• Also, since the [0037] internal core 12 is inside the external cover 14, the internal core 12 preferably extends over a sufficient portion of the length of the external cover 14 so that the mold plug 10 maintains an overall stiffness and rigidity. This length may vary for different plug sizes, but preferably is at least half the length of the cover 14. As shown in FIG. 1, the internal core 12 will more preferably extend between ⅔ or ¾ the length of the external cover 14.
  • The internal engagement means [0038] 16 in the internal core 12 secures the plug 10 in the mold during casting, and facilitates removal of the plug 10 from the cast article after casting is complete. In the preferred embodiment, this is achieved by using a threaded cavity as the internal engagement means, where the threaded cavity 16 extends for at least a portion of the length of the internal core 12. The threaded cavity 16 allows the plug 10 to be secured using the extremely common and convenient threaded or screw connection. As already shown in FIG. 2, the mold plug can be secured by simply threading the threaded bolt 32 into the threaded cavity 16. Removing the plug 10 from the mold by threading in the reverse direction is similarly easily achieved, particularly when a power screwdriver is used.
  • The threaded [0039] cavity 16 similarly facilitates removal of the plug 10 from the cast article. The bolt 32 can be screwed in partially such that it is engaged with the plug 10, but its head is available to be gripped, pulled, or pried. Having thus formed a secure connection, the mold plug 10 can be readily pulled or pried out of the cast article by pulling on the bolt 32 or other threaded device, which in turn pulls on the plug 10 via the threads 17.
  • The [0040] mold plug 10 may also be removed with a specialized removal tool. An example of a plug removal tool 34 is shown in FIG. 4, which shows the tool 34 poised to enter the threaded cavity 16 of the mold plug 10 embedded in a finished concrete utility pole 35. The plug removal tool 34 comprises a handle 36, a shaft 38, a sliding hammer 40, a stopper 42, and a threaded tip 44. The threaded tip 44 is adapted to thread into threaded cavity 16. The sliding hammer 40 is a weighted block that slides freely along the shaft 38. When forcefully pulled back, the hammer 40 may impact the handle 36 with sufficient force to jar the plug 10 out of the pole 35. While the plug removal tool 34 is a special purpose threaded device optimized to remove the plug 10 of the present invention, it can be appreciated that, as already noted, other methods are readily available that require only such easily accessible items as a threaded bolt 32 and crowbar, pliers, or other handheld tool.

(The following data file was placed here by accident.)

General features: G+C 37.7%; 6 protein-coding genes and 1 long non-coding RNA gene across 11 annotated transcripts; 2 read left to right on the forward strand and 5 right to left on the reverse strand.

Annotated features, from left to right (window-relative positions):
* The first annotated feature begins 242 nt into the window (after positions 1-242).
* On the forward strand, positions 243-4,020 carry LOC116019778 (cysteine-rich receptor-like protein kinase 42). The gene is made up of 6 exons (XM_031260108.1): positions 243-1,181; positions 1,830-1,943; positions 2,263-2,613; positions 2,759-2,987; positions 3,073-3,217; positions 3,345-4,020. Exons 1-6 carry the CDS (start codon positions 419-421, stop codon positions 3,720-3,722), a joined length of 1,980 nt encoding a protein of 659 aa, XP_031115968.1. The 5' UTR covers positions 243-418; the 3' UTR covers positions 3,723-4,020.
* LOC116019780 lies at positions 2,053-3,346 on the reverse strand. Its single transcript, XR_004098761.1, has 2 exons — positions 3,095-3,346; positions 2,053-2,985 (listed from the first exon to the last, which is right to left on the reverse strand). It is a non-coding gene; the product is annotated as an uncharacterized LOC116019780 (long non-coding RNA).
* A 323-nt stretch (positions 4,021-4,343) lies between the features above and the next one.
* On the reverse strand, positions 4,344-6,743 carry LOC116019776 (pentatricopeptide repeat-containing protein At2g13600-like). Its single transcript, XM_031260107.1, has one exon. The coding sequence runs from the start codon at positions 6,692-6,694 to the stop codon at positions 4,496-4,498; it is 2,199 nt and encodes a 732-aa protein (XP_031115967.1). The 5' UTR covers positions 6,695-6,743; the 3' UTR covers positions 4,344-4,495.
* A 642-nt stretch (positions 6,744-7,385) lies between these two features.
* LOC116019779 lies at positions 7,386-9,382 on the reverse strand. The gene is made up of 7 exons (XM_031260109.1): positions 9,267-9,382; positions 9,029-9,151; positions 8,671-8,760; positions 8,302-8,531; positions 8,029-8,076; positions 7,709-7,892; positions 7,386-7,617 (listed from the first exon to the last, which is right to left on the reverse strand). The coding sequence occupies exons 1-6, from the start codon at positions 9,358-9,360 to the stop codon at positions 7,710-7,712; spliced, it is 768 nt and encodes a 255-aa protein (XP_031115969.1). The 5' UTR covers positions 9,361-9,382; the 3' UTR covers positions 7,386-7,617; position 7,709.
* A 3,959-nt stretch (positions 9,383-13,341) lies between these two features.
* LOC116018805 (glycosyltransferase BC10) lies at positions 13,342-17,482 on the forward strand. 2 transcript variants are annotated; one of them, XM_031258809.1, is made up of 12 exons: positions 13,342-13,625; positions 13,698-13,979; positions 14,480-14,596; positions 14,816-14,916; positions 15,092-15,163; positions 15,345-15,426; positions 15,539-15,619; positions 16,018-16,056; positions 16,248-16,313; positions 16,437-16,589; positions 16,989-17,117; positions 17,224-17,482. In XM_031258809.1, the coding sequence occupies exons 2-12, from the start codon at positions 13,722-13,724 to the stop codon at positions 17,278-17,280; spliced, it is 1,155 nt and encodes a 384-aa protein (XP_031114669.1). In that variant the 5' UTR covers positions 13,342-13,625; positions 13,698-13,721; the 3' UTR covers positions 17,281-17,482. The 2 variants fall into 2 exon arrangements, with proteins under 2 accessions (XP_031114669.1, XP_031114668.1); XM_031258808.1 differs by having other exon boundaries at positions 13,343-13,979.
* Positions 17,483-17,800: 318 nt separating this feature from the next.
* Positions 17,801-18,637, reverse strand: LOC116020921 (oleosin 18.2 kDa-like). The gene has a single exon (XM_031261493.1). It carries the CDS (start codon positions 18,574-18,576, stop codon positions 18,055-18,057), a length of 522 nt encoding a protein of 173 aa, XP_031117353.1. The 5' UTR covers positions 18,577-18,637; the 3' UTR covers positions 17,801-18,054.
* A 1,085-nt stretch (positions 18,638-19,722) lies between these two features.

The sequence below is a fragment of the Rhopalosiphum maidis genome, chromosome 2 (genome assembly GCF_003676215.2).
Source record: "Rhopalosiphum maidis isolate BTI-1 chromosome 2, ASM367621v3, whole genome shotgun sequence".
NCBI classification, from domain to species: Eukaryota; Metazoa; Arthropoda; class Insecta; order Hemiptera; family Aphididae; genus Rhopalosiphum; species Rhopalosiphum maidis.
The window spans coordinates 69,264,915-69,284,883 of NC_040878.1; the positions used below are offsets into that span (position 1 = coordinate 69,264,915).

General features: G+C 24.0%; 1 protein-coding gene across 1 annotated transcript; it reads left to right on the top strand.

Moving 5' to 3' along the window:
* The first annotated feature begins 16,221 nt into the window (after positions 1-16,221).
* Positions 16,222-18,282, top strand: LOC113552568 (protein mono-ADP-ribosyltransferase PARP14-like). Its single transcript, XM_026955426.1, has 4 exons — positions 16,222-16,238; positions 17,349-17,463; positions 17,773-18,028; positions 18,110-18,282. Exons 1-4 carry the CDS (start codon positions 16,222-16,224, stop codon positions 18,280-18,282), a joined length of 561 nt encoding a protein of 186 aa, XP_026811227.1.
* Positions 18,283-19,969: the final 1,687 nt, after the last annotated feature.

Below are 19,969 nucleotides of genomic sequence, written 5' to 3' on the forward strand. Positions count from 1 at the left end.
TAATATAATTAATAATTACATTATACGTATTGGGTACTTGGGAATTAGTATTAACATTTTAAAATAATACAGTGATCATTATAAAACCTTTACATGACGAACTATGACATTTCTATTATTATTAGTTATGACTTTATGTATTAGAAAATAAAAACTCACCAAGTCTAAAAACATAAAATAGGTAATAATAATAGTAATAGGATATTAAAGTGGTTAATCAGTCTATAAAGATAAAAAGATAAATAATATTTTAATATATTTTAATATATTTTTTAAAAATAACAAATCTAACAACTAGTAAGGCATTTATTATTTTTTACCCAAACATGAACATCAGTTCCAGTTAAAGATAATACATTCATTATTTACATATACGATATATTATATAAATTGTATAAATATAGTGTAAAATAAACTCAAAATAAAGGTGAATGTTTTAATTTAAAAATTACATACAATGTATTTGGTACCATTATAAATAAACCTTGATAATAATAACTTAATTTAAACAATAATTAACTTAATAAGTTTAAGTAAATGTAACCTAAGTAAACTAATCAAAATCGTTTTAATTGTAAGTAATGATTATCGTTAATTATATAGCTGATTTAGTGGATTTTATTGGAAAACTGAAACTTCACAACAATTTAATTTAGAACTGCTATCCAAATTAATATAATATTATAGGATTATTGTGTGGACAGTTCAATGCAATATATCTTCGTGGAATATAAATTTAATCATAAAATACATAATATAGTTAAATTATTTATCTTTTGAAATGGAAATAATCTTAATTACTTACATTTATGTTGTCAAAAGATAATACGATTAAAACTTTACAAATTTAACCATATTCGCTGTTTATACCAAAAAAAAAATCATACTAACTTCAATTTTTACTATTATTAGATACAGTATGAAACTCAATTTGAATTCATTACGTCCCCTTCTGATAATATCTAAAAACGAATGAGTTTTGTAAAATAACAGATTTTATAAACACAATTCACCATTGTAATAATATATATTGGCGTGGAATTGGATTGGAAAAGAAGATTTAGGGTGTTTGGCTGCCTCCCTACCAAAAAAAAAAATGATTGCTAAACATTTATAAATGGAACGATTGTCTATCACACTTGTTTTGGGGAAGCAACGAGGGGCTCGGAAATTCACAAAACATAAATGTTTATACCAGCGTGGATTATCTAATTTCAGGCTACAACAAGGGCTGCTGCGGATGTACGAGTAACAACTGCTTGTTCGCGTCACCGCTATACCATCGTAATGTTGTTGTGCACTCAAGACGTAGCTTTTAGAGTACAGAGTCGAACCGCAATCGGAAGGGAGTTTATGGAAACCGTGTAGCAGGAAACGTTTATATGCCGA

• It can be appreciated that other embodiments of the internal engagement means [0041] 16 other than the preferred threaded cavity are also possible, as long as they enable the plug 10 to be readily and conveniently secured to and removed from the mold, and provide for convenient removal of the plug 10 from the cast article.
  • The surface features [0042] 18 on the outer surface of the internal core 12 securely attach the internal core 12 to the external cover 14. Since removal of the plug 10 from the cast article is effected through engagement with the threaded cavity 16, if the elements are not securely attached the internal core 12 may be pulled out and separated from the external cover 14, leaving the external cover 14 inside the cast article.
  • In the preferred embodiment, [0043] grooves 18 are cut out of the surface of the internal core 12. It will be appreciated that it is relatively simple to manufacture cores 12 having the preferred grooves 18. It will also be appreciated that other embodiments of surface features may also function adequately. The external cover 14 is sized and shaped, in at least a portion, to form ridges 19 that fit within the space cut out by the grooves 18, thus gripping the core 12 and forming a secure attachment or tight fit. It has been found that grooves having a depth of approximately {fraction (1/16)}-⅛ inches provide adequate results. The grooves 18 are preferably constructed closer to the bottom edge 25 of the internal core 12, or closer to the open end 20 rather than the closed end 22 of the plug 10. This avoids bulging at the front of the external cover 14, which may occur when the grooves 18 are placed closer to the closed end 22. In general, it has been found that longer plugs, approximately one or more inches in length, benefit from two grooves 18 closer to the bottom edge 25 of internal core 12. Shorter plugs may function adequately with a single groove 18, located up to as far as the middle of internal core 12.